What are two reasons that Elie Wiesel titled his novel Night?

Two reasons for Elie Wiesel titling his memoir Night include the unending physical and spiritual darkness into which he has been plunged and the image of children and babies being burned in a fire, with the flames silhouetted against the night sky.

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Elie Wiesel's Night gets its name primarily from the dark subject matter with which it deals. The book tells the story of a young man's experiences of the Holocaust, the mass murder of over six million Jews by the Nazis during World War II. This was undoubtedly one of...

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Elie Wiesel's Night gets its name primarily from the dark subject matter with which it deals. The book tells the story of a young man's experiences of the Holocaust, the mass murder of over six million Jews by the Nazis during World War II. This was undoubtedly one of the darkest chapters in history, so it's entirely appropriate for a book that deals with this era to be called Night.

Of its very nature, night implies a lack of light, and there's certainly no light to speak of in Elie's book, no hope of being delivered from the unspeakable horrors of Auschwitz. It is this lack of hope that destroys Elie's faith and that of many other inmates.

Time has no real meaning in this notorious place of death and destruction. Whatever time it is, day or night, unimaginable suffering is never very far away. In that sense, it is always night, always a place of spiritual and moral darkness in which evil reigns supreme.

Even when the night is lit up, it is only by acts of evil, such as the burning of children's bodies in a ditch. The corpses may burn brightly, but the metaphorical darkness remains. Indeed, if anything, it intensifies.

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I would argue that a first reason for the choice of the name Night for Elie Wiesel’s harrowing memoir about life in the concentration camps of Europe relates to the fact that Wiesel and his father lived in a world of physical, emotional, and spiritual darkness. God is widely described as being a source of light, and in this endless darkness, Wiesel’s outlook on life and religion changes irrevocably:

Never shall I forget that night, the first night in the camp, that turned my life into one long night, seven times sealed.

As this quote explains, Wiesel feels that his life has been transformed from days and nights into one everlasting night. In Jewish tradition, the number seven creates a symbol of completion, and here Wiesel is telling us that he feels as though the night into which he has been plunged will never end.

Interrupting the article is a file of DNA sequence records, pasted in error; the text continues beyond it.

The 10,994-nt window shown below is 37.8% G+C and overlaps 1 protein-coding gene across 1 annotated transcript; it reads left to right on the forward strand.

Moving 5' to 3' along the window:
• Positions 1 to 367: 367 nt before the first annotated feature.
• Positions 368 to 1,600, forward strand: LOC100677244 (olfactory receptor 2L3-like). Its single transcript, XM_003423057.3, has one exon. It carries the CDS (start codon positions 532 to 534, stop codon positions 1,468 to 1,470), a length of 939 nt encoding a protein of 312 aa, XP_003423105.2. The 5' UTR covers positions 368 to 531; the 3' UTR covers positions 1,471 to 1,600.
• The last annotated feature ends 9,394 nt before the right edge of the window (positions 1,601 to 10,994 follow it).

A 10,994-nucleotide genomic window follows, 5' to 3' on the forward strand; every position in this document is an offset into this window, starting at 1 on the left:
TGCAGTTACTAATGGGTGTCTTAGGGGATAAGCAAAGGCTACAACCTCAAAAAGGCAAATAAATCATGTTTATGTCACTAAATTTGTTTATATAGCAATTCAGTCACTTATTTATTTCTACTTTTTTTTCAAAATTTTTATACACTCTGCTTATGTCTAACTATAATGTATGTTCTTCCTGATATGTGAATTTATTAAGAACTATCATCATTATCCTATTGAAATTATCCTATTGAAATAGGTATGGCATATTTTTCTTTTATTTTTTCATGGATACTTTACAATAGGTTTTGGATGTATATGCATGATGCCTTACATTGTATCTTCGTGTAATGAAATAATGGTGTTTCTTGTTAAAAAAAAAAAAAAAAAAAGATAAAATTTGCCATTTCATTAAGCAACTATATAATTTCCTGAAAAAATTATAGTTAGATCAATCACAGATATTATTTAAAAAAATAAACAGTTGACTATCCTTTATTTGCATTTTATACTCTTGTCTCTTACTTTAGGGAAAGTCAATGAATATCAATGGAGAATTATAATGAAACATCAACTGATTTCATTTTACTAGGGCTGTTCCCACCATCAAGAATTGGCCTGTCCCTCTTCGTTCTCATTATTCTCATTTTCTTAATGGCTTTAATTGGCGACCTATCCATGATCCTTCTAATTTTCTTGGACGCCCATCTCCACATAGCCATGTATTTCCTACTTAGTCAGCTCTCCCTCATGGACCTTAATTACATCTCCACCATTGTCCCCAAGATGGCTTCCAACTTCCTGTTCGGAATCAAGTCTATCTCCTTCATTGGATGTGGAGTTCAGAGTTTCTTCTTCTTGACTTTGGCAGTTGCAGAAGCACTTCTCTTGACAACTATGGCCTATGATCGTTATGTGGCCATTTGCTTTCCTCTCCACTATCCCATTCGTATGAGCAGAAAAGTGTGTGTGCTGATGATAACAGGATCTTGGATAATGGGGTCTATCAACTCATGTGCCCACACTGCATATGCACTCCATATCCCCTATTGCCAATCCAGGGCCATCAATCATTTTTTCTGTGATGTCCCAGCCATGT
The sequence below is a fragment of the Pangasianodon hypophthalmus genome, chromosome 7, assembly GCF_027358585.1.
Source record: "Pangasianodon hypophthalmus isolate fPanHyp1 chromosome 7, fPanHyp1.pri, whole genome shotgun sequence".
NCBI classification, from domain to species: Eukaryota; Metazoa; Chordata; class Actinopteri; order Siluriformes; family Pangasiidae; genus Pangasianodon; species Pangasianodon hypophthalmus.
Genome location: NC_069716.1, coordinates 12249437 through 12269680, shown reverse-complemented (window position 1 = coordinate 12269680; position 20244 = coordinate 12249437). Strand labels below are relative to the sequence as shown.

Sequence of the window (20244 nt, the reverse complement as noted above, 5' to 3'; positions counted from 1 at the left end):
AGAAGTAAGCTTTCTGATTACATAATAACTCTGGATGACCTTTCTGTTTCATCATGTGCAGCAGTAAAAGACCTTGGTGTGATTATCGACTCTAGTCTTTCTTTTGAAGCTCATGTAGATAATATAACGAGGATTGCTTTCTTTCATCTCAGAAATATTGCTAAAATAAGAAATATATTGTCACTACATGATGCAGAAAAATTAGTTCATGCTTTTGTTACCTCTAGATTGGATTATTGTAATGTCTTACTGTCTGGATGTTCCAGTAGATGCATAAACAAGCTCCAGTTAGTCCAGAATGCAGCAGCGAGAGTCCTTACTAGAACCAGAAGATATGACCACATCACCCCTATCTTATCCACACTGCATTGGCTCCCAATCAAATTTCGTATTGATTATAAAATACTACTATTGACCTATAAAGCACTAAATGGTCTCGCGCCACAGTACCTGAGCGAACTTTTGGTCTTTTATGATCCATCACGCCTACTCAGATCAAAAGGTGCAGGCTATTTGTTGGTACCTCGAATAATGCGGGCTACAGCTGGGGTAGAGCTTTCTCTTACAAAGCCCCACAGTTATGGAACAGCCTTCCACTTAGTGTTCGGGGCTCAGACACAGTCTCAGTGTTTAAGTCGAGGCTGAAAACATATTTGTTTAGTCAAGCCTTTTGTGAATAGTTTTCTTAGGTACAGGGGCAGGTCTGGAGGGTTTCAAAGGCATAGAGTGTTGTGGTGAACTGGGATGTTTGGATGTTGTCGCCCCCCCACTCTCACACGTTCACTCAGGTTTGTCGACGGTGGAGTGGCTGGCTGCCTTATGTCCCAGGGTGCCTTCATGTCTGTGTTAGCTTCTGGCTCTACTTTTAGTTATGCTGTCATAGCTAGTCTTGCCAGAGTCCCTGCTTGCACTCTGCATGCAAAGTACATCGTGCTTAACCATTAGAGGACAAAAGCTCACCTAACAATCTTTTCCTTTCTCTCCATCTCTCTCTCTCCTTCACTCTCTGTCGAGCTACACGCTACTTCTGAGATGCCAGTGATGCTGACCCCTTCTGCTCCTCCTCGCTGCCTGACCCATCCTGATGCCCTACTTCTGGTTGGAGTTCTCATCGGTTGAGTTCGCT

A second reason for the title of Night relates to a specific event in the novel, in which Wiesel sees the flames of a blazing inferno contrasted against the darkness of the night. Small children and babies were being thrown into this fire, and Wiesel remarks that it is little wonder that since this experience, sleep tends to evade him. He even pinches himself to make sure that he is awake, wishing to find that he was asleep and that this entire “night” had been nothing more than a nightmare.

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Elie Wiesel's Night (published in French as La Nuit) is titled as such because the night is the symbol of the physical and spiritual darkness Wiesel experienced and depicts in the book. Over the course of the book, we witness Elie's idealism being darkened by what he witnesses while living in a concentration camp; eventually, he even begins to feel abandoned by God.

The title also speaks to the "night" being experienced by the world while the Holocaust occurred and war raged on. This darkness swept over Europe and overshadowed humanity, empathy, and tolerance. 

The novel's title is also likely harkening to the moment in which Wiesel and his father were witnesses to a truckload of children burning in a ditch; the two watched as these bodies burned and the night sky at Birkenau was lit up by the flames. 

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Elie Wiesel's novel Night depicts his first hand experiences during his imprisonment at Auschwitz during the Holocaust. While one could justify the title of the novel in different ways, the title has been known to refer to two very specific ideas.

First, readers of the novel are very familiar with Elie's loss of faith in God. During his time at Auschwitz, Elie's faith hits an "all time low." That being said, some could support that his loss in faith placed him in darkness. Given that light did not exist until God created it, his loss of faith puts him into a place where his is not able to find God or his light. Therefore, he exists in darkness--or night.

Second, Elie cannot come to understand why the violence and brutalization in the camps exists. Given that he is not "enlightened" on these happenings, he is in the dark about why the camps even exist.

Although you only needed two reasons, one last reason needs to be mentioned. The original title of Night was And The World (Has) Remained Silent. Given that the "world" did nothing to stop the Holocaust, at first, Elie could have felt that the world turned its back on those victimized, brutalized, and killed during the Holocaust. The world essentially closed its eyes to the truth. Therefore, the world was dark--like night.

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